Image Credits: NASA, ESA, the Hubble Heritage Team and WikiSky’s snapshot tool
Messier 92 (also known as NGC 6341) is a globular star cluster of some 109 light-years across. It is located about 26,700 light-years away from Earth in the northern constellation of Hercules, around 16,000 light-years above the Galactic Plane and 33,000 light-years from the Galactic Center. This cluster is approaching us at 112 kilometers per second.
Its age is estimated at 14.2 ± 1.2 billion years(!!), or roughly the age of the Universe. Messier 92 is one of the oldest globulars known and one of the brightest globular clusters in the northern hemisphere. Messier 92 has a mass of roughly 330,000 times the mass of our Sun.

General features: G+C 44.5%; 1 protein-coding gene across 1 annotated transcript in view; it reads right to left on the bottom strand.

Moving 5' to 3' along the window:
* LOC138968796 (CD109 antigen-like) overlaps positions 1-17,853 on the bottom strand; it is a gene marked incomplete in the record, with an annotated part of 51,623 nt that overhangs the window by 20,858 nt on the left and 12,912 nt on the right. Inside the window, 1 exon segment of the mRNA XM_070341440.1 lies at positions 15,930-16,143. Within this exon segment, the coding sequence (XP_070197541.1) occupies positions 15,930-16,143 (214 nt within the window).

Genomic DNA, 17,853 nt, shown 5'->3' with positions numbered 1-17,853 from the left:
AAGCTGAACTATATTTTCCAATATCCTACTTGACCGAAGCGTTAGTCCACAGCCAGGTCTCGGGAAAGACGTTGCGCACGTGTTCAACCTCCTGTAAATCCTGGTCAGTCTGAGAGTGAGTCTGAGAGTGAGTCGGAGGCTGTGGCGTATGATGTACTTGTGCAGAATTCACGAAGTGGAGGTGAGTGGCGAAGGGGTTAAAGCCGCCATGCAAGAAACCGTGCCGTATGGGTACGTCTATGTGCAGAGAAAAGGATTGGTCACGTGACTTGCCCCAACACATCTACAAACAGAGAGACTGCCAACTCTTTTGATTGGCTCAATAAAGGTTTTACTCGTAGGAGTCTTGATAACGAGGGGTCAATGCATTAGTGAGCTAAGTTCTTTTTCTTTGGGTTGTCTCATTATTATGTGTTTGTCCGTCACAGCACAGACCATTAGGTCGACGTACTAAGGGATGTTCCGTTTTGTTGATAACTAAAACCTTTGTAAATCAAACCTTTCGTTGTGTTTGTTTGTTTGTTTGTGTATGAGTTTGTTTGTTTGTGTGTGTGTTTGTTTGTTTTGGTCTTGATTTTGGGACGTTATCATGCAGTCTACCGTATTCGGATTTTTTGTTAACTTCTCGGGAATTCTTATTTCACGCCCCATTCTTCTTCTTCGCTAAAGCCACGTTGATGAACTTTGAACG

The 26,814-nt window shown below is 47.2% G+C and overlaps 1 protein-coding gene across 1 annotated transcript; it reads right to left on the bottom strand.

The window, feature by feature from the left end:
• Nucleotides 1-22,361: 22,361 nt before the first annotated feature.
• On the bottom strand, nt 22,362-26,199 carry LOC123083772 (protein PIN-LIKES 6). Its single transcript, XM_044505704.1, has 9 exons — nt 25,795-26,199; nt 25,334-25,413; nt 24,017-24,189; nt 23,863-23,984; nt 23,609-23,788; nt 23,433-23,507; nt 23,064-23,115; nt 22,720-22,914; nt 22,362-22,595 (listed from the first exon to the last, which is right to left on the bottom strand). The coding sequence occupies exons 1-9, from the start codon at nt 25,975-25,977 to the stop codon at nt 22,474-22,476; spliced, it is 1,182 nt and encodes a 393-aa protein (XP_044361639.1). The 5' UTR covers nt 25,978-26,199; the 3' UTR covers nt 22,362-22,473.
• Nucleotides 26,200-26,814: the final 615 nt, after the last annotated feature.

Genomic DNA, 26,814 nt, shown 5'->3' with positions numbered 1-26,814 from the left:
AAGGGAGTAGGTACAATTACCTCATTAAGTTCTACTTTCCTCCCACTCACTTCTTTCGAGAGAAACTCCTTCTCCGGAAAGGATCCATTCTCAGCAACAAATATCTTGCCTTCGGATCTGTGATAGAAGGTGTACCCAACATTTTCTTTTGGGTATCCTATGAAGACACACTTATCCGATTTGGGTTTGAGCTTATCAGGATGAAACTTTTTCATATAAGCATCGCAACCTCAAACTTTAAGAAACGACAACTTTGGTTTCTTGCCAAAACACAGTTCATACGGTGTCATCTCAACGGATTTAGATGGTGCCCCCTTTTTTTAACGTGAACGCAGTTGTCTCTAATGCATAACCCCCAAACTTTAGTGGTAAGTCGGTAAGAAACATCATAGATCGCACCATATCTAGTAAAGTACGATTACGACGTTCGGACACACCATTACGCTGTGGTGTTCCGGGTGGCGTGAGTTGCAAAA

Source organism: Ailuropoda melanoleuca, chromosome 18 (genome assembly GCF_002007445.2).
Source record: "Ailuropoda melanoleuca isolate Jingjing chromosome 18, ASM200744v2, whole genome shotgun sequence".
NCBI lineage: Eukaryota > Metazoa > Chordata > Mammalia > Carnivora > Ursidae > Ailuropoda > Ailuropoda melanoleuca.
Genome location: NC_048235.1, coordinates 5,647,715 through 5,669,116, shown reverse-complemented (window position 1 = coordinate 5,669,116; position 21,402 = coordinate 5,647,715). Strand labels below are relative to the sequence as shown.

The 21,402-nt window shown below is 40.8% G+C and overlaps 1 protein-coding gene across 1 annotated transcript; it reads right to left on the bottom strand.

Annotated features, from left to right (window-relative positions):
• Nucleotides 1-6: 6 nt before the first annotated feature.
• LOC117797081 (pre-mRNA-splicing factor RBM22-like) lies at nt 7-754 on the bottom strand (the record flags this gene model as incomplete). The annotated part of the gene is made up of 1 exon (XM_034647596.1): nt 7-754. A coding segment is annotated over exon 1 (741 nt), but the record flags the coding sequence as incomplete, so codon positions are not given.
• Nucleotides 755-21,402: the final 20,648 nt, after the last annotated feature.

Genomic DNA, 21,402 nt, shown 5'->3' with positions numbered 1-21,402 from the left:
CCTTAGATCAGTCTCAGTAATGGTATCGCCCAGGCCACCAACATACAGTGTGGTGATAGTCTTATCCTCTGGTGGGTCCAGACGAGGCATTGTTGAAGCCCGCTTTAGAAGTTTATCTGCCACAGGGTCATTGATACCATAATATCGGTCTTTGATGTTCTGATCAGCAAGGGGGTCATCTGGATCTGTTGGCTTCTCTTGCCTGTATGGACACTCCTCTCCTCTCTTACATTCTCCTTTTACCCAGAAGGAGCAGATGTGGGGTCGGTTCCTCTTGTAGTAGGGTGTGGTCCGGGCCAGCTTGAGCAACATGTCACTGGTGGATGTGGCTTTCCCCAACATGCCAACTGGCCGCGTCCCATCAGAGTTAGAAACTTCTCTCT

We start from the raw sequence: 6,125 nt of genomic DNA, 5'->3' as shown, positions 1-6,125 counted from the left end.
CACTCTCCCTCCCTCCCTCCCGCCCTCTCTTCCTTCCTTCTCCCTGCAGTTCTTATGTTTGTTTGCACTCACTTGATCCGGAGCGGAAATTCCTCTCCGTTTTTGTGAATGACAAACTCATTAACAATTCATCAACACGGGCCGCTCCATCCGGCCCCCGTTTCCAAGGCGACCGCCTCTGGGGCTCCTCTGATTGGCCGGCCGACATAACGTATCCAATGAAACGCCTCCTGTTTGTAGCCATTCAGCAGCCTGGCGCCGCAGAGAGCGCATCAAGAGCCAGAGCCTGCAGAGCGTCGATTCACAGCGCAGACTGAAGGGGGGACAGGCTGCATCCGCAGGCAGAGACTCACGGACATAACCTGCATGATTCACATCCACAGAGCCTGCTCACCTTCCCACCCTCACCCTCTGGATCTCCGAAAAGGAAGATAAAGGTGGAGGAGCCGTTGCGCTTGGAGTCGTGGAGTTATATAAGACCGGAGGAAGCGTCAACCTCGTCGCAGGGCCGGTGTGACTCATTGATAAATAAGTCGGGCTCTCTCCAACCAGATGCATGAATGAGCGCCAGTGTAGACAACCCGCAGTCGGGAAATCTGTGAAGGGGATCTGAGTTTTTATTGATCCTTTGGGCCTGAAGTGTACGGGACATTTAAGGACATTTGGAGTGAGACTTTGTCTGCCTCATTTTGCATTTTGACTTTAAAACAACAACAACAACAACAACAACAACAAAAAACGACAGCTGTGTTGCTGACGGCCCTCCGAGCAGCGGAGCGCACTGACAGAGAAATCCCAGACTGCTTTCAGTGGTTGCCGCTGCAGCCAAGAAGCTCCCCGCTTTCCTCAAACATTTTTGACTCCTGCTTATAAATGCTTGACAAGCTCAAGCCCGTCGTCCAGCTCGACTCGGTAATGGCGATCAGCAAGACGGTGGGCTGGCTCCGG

Characteristic of globular clusters, Messier 92 has a very low abundance of elements other than hydrogen and helium (its “metallicity”). Relative to the Sun, the abundance of iron in the cluster is only 0.5% of the solar abundance, hence it is estimated to have roughly the age of the Universe.
Messier 92 is visible to the naked eye under very good conditions, but it is often overlooked by amateur astronomers because of its proximity to the even more spectacular Messier 13.